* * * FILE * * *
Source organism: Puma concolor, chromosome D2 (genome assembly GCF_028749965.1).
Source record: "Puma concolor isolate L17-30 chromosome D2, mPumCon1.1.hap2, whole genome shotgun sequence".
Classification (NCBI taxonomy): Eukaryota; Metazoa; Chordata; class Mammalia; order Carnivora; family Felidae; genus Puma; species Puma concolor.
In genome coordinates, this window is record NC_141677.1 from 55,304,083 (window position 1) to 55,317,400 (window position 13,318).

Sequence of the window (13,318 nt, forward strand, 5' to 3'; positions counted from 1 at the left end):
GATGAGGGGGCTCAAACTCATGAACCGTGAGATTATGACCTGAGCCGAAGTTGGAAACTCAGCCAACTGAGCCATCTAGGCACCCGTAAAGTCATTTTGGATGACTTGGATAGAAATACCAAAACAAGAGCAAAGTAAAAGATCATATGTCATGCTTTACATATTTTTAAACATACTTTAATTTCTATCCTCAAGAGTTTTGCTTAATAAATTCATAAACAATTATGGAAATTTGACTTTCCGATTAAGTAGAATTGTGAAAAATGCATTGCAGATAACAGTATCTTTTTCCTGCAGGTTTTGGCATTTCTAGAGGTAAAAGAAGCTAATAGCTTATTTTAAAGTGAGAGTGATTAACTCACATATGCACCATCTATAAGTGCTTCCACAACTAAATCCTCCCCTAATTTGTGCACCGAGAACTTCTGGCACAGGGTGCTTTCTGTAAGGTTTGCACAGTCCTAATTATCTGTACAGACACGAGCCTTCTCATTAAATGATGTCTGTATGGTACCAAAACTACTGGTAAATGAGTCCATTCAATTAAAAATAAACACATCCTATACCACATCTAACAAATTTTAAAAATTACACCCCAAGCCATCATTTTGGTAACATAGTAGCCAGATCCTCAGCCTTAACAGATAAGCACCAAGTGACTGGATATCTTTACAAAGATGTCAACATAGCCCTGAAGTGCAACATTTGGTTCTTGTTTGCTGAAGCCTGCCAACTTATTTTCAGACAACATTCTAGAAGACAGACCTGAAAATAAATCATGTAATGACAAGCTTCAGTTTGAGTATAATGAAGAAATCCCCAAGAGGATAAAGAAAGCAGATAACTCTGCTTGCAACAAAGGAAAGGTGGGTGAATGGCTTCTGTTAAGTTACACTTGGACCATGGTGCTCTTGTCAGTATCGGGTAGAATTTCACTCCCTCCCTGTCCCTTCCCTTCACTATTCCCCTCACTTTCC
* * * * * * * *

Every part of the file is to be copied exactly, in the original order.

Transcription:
Source organism: Puma concolor, chromosome D2 (genome assembly GCF_028749965.1).
Source record: "Puma concolor isolate L17-30 chromosome D2, mPumCon1.1.hap2, whole genome shotgun sequence".
Classification (NCBI taxonomy): Eukaryota; Metazoa; Chordata; class Mammalia; order Carnivora; family Felidae; genus Puma; species Puma concolor.
In genome coordinates, this window is record NC_141677.1 from 55,304,083 (window position 1) to 55,317,400 (window position 13,318).

Sequence of the window (13,318 nt, forward strand, 5' to 3'; positions counted from 1 at the left end):
GATGAGGGGGCTCAAACTCATGAACCGTGAGATTATGACCTGAGCCGAAGTTGGAAACTCAGCCAACTGAGCCATCTAGGCACCCGTAAAGTCATTTTGGATGACTTGGATAGAAATACCAAAACAAGAGCAAAGTAAAAGATCATATGTCATGCTTTACATATTTTTAAACATACTTTAATTTCTATCCTCAAGAGTTTTGCTTAATAAATTCATAAACAATTATGGAAATTTGACTTTCCGATTAAGTAGAATTGTGAAAAATGCATTGCAGATAACAGTATCTTTTTCCTGCAGGTTTTGGCATTTCTAGAGGTAAAAGAAGCTAATAGCTTATTTTAAAGTGAGAGTGATTAACTCACATATGCACCATCTATAAGTGCTTCCACAACTAAATCCTCCCCTAATTTGTGCACCGAGAACTTCTGGCACAGGGTGCTTTCTGTAAGGTTTGCACAGTCCTAATTATCTGTACAGACACGAGCCTTCTCATTAAATGATGTCTGTATGGTACCAAAACTACTGGTAAATGAGTCCATTCAATTAAAAATAAACACATCCTATACCACATCTAACAAATTTTAAAAATTACACCCCAAGCCATCATTTTGGTAACATAGTAGCCAGATCCTCAGCCTTAACAGATAAGCACCAAGTGACTGGATATCTTTACAAAGATGTCAACATAGCCCTGAAGTGCAACATTTGGTTCTTGTTTGCTGAAGCCTGCCAACTTATTTTCAGACAACATTCTAGAAGACAGACCTGAAAATAAATCATGTAATGACAAGCTTCAGTTTGAGTATAATGAAGAAATCCCCAAGAGGATAAAGAAAGCAGATAACTCTGCTTGCAACAAAGGAAAGGTGGGTGAATGGCTTCTGTTAAGTTACACTTGGACCATGGTGCTCTTGTCAGTATCGGGTAGAATTTCACTCCCTCCCTGTCCCTTCCCTTCACTATTCCCCTCACTTTCC